Sen. Uribe heads a party allied with the president, Democratic Colombia, which had five lawmakers in Congress until investigators began uncovering links its members had with death squads. Two of them -- Sen. Álvaro García and Rep. Eric Morris -- are now in jail. A third, Sen. Miguel Alfonso de la Espriella, is being investigated by the court for having been among a group of 11 lawmakers to sign a pact with paramilitary members in 2001 that called for them to "re-found the fatherland."

The investigation, though, goes well beyond Sen. Uribe, officials in the court said. "We're interested in everything," an official said.

President Uribe has repeatedly said he supports the investigations. But the developments are troubling for his government, which has received more than $4 billion in U.S. aid to fight drugs and guerrillas since his election in 2002.

Since the so-called para-politics scandal erupted last year, the court and Attorney General Mario Iguaran have rooted out intimate details of how members of Congress, governors and mayors in six coastal states orchestrated fraudulent elections with paramilitary commanders and then went about infiltrating and stealing from hospitals and other public institutions while assassinating hundreds of adversaries. In addition to the eight members of Congress who have been jailed, a former congresswoman is behind bars, and nearly 20 current and former members of Congress are under investigation.

Most of the lawmakers were allies of President Uribe. They overwhelmingly supported a constitutional amendment that permitted him to run for reelection in 2006. They also approved a law governing the disarmament of paramilitary groups that was considered a near amnesty by the United Nations. Colombia 's Constitutional Court later struck down several provisions of that law, making it far tougher.

Now the investigation is veering toward Colombia's heartland. "There is evidence in other [states], including Antioquia," a court official said. "The court is moving steadily, without pause, on that."

The focus, by investigators from the court and the attorney general's office, is the eastern states of Meta, Santander, North Santander and Casanare. That brings to 11 the number of states -- a third of the country -- where evidence has shown close collaboration between politicians and paramilitary commanders..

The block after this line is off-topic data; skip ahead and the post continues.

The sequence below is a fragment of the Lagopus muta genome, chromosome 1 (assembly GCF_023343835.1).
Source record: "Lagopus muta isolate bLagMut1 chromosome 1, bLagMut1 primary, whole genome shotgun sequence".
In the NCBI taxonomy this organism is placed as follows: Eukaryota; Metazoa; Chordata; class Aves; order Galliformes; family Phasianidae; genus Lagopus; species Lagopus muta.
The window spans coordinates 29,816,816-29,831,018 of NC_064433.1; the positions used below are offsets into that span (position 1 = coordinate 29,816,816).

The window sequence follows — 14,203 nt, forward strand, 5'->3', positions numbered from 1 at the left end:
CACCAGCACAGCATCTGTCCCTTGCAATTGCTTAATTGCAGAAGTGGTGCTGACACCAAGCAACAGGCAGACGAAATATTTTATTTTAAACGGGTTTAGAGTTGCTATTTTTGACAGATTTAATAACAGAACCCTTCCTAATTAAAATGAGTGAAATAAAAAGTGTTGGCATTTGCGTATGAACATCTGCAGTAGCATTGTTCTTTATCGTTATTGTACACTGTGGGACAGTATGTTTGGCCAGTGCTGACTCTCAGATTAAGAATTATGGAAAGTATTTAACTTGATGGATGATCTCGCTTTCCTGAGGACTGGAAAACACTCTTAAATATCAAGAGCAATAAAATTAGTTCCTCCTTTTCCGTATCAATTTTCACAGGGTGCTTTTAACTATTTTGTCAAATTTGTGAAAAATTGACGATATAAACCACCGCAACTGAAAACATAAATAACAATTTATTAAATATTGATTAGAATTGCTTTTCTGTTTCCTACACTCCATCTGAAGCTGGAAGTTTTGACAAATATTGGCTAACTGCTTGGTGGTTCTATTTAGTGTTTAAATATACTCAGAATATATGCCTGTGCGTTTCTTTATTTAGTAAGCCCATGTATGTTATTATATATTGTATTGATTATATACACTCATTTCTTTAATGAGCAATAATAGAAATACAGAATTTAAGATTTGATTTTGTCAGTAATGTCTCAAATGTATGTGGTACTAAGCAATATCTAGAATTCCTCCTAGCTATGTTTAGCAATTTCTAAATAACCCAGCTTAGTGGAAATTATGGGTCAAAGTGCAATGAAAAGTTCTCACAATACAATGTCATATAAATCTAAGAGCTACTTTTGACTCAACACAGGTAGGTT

Six mayors from Casanare, home to foreign oil-drilling projects, were removed from their positions in recent days. In Cucuta, capital of North Santander, Mayor Ramiro Suarez is under investigation for, among other things, allegedly ordering the murder of a senior official in that state.

But Antioquia, which includes Medellin, Colombia's second-largest city and the center of industry, is the big target. Investigators want to show how the paramilitary members ensured that allies won congressional seats or remained in power. "It's about pacts between paramilitaries and politicians," said the court official.

Myles Frechette, a former U.S. ambassador here who is supportive of many of Uribe's policies, said that the investigation in Antioquia is "going to be very uncomfortable for the obvious reason, that the president is from there." Uribe, when he was governor, spearheaded the creation of legal vigilante groups in Antioquia, called Convivirs, which later morphed into paramilitary organizations.

Frechette, who at the time had warned the Colombian government against creating the Convivirs, said turning the investigation toward Antioquia is "an absolutely indispensable step."

"This thing should be pursued right to the end because if it is not, it's going to leave some clouds there," he said.

Those under investigation, though, have said that the process has turned into a political witch hunt. Sen. Quintero, in a telephone interview, steadfastly denied accusations that he and others gained higher office with the help of a powerful paramilitary warlord known in Colombia as "the German" -- an allegation first reported by El Espectador, a Bogota newspaper.

Quintero, who is close to President Uribe, said that those who are making the accusations are simply trying to discredit the president's security policies, which have been recognized as having eroded support for guerrillas and restoring calm in many parts of the country.

"They're looking to harm this process that the country is now going through," he said.

View all comments that have been posted about this article.

© 2007 The Washington Post Company